“What do we Want? What do we Need? Do we know the difference?” This was the topic of one of Simon’s ‘100 second tips’ a few months ago and it really hit home for me, so I thought I would re-visit the idea today. How often do I manage to convince myself that my wants are very real needs? And what does this cost me?
Yes, I sometimes convince myself that the ‘cherry on the top’, the thing I really want is actually a real need. Garden stuff is a real hook for me, I love my garden, I love gardening and so I am quite easily hooked into believing that I need more for my garden. In truth my huge cobalt blue flower pot is very beautiful and I am very lucky to have it – but let’s be honest, it’s a cherry on the top (despite telling myself I needed it because it would increase the marketability of my garden cottage).
The simple truth is I have loved that huge beautiful pot for ages. So I could have done three things: continue to shift my thinking and convince myself that my ‘wants’ are urgent ‘needs’ and then I could justify buying it; or recognize I don’t need it and move on; or recognize I love it and look at my finances to see when I might be able to buy myself that wonderful gift.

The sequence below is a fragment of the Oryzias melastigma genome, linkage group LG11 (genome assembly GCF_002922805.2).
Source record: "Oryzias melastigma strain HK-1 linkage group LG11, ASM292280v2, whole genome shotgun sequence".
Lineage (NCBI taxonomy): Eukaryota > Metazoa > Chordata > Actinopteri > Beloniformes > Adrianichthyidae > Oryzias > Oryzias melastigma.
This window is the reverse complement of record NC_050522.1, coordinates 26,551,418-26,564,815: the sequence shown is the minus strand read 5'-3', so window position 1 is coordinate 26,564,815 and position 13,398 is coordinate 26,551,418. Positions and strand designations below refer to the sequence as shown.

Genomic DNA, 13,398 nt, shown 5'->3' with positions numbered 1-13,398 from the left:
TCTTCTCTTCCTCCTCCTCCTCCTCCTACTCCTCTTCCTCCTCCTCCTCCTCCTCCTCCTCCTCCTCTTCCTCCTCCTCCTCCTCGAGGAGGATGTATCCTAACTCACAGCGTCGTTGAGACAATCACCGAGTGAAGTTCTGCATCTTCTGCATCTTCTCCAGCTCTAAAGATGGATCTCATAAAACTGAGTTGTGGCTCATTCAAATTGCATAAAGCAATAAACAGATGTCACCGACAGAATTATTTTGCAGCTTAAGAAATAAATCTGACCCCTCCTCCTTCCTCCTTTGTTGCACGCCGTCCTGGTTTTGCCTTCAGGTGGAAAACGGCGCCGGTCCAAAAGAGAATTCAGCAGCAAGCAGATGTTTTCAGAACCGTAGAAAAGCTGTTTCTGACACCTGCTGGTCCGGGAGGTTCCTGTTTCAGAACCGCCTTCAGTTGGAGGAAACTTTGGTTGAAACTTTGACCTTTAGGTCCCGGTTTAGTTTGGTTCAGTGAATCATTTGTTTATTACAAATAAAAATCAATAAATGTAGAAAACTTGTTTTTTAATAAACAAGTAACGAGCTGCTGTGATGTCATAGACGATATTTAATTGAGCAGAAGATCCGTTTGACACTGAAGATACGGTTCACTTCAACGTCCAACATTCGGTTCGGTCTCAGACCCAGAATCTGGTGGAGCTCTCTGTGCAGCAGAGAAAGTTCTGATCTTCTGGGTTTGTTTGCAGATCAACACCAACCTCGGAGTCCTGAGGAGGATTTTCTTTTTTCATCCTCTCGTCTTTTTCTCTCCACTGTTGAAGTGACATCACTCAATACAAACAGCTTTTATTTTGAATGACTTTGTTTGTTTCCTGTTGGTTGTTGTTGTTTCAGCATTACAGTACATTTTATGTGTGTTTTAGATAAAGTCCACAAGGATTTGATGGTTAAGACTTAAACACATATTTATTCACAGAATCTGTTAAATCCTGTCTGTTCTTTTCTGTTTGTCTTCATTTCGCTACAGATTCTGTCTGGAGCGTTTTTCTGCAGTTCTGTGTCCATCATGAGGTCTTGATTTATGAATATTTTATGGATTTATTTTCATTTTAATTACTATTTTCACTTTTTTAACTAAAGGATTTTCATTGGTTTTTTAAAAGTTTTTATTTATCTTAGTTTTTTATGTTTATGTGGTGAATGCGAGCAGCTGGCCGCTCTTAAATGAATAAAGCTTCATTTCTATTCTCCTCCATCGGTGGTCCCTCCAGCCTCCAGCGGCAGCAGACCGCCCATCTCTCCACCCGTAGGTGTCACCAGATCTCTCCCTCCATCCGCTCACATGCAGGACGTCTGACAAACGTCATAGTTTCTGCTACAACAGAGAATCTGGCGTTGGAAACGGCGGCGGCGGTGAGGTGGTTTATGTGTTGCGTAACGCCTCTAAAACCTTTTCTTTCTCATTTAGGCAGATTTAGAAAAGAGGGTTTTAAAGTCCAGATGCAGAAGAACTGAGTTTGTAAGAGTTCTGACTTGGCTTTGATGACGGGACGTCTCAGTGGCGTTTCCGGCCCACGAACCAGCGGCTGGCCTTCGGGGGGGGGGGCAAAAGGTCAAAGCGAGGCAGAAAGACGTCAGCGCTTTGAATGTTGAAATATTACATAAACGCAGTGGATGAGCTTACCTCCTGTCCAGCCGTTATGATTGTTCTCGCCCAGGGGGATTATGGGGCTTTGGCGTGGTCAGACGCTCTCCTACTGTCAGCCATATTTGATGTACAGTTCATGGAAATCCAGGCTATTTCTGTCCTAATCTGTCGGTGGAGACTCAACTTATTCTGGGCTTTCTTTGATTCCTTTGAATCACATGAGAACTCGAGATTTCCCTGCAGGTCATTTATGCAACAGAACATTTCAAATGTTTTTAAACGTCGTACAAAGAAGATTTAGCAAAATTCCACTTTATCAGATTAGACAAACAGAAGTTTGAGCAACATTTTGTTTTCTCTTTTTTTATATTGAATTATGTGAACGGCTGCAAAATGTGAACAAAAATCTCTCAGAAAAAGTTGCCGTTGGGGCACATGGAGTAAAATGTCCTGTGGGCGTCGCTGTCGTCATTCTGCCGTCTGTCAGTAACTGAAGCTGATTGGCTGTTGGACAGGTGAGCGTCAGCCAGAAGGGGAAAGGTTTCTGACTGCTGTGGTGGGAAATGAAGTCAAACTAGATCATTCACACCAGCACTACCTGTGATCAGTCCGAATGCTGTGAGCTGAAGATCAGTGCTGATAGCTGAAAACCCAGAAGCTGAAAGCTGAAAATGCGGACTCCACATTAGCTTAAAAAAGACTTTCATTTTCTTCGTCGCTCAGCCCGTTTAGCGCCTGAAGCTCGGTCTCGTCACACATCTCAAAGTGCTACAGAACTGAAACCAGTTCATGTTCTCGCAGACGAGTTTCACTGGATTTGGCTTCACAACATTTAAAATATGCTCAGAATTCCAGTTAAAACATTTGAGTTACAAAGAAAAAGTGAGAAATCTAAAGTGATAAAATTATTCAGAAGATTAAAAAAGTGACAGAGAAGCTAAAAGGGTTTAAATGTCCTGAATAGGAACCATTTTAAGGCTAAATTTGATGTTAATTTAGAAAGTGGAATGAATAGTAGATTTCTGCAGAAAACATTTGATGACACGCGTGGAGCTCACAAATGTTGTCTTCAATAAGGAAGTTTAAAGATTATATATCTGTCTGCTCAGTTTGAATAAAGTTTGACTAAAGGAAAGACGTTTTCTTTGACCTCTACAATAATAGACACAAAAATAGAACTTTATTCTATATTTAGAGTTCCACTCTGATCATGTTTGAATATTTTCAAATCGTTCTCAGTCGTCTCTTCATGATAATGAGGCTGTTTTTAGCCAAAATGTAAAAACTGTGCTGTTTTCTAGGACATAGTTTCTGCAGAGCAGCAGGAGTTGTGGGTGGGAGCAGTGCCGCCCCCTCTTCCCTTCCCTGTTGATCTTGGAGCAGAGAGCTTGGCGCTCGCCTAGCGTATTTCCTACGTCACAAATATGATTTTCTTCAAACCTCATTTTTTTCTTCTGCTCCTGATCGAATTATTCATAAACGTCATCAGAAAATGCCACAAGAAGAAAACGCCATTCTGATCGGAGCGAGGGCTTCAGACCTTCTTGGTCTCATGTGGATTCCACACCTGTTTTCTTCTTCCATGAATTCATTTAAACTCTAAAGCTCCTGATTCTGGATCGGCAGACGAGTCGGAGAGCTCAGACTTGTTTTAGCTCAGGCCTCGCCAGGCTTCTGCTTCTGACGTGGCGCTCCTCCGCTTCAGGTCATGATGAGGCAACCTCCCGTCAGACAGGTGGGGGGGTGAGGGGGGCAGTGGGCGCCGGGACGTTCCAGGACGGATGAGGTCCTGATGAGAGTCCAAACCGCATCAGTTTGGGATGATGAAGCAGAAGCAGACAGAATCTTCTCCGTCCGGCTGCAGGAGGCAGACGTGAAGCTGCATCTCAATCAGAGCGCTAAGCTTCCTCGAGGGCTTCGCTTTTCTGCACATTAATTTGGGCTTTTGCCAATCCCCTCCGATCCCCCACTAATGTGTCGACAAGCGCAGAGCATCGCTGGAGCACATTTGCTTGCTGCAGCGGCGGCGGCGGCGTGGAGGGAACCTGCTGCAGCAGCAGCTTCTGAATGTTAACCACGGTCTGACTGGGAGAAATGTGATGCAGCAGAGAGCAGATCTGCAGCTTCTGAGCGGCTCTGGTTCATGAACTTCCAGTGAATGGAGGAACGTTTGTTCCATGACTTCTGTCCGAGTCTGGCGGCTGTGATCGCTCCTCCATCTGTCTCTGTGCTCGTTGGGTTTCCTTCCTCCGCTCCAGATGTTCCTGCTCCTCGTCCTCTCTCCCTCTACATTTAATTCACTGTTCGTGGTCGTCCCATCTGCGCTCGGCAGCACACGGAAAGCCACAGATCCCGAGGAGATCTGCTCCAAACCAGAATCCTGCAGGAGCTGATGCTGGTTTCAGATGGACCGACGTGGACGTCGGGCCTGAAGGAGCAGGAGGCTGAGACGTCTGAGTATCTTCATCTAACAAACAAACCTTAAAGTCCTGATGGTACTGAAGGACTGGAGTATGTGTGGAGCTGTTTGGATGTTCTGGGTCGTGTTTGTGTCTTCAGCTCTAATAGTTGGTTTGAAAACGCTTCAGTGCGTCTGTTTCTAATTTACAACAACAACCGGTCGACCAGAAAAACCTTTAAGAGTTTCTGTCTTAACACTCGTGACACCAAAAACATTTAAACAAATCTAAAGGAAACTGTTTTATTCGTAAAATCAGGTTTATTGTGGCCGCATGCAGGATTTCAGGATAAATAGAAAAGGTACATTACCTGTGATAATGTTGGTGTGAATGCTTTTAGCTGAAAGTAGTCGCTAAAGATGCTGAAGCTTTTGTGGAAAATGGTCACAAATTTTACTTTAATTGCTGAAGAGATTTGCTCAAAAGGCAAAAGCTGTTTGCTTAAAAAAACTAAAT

The interesting thing is that once I moved away from trying to pretend I really needed it, and instead recognised I just wanted it, then I began to think about treating myself. I re-framed my internal discussion and now I love my treat for what it is – a cherry on the top.
So it’s important to be honest with ourselves to enhance appreciation for the ‘gifts to oneself’. But in addition these wants disguised as needs often cost money, and often this is money we don’t have, a little extra is spent on the credit card, or the car repayment every month. Yes we can convince ourselves that an extra R300 a month is not really that much – but R300 a month for five years, or R300 a couple of times in a month, adds up to a lot of extra spending!! And this is often the culprit for the confusion about why the budget on paper never seems to add up to the actual monthly spend…
Let’s be honest about our wants versus needs, and then let’s reflect on the budget before we rush to satisfy the wants.
This has got me thinking about why we have so many wants, why do we want so much stuff? Where does it all go and does it really make us happy? I’ll pick this up in the next column.